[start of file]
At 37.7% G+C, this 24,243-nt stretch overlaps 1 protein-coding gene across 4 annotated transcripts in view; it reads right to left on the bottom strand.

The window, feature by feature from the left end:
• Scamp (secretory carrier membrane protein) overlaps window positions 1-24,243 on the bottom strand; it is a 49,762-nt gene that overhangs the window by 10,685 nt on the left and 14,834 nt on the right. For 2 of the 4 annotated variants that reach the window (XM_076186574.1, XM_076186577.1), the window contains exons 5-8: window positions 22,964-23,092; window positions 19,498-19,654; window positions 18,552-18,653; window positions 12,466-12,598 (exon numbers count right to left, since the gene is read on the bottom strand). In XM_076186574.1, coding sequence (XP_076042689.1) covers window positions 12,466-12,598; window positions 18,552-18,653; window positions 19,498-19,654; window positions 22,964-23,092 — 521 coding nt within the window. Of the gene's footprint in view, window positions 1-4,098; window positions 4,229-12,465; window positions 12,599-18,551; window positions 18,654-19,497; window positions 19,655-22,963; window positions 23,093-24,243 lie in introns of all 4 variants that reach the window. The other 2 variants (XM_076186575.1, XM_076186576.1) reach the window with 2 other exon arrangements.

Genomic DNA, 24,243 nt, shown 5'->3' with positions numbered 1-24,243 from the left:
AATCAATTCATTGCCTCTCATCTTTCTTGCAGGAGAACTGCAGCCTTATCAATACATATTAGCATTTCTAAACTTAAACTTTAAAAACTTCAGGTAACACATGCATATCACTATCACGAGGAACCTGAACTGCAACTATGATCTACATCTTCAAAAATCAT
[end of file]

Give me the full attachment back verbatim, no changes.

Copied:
At 37.7% G+C, this 24,243-nt stretch overlaps 1 protein-coding gene across 4 annotated transcripts in view; it reads right to left on the bottom strand.

The window, feature by feature from the left end:
• Scamp (secretory carrier membrane protein) overlaps window positions 1-24,243 on the bottom strand; it is a 49,762-nt gene that overhangs the window by 10,685 nt on the left and 14,834 nt on the right. For 2 of the 4 annotated variants that reach the window (XM_076186574.1, XM_076186577.1), the window contains exons 5-8: window positions 22,964-23,092; window positions 19,498-19,654; window positions 18,552-18,653; window positions 12,466-12,598 (exon numbers count right to left, since the gene is read on the bottom strand). In XM_076186574.1, coding sequence (XP_076042689.1) covers window positions 12,466-12,598; window positions 18,552-18,653; window positions 19,498-19,654; window positions 22,964-23,092 — 521 coding nt within the window. Of the gene's footprint in view, window positions 1-4,098; window positions 4,229-12,465; window positions 12,599-18,551; window positions 18,654-19,497; window positions 19,655-22,963; window positions 23,093-24,243 lie in introns of all 4 variants that reach the window. The other 2 variants (XM_076186575.1, XM_076186576.1) reach the window with 2 other exon arrangements.

Genomic DNA, 24,243 nt, shown 5'->3' with positions numbered 1-24,243 from the left:
AATCAATTCATTGCCTCTCATCTTTCTTGCAGGAGAACTGCAGCCTTATCAATACATATTAGCATTTCTAAACTTAAACTTTAAAAACTTCAGGTAACACATGCATATCACTATCACGAGGAACCTGAACTGCAACTATGATCTACATCTTCAAAAATCAT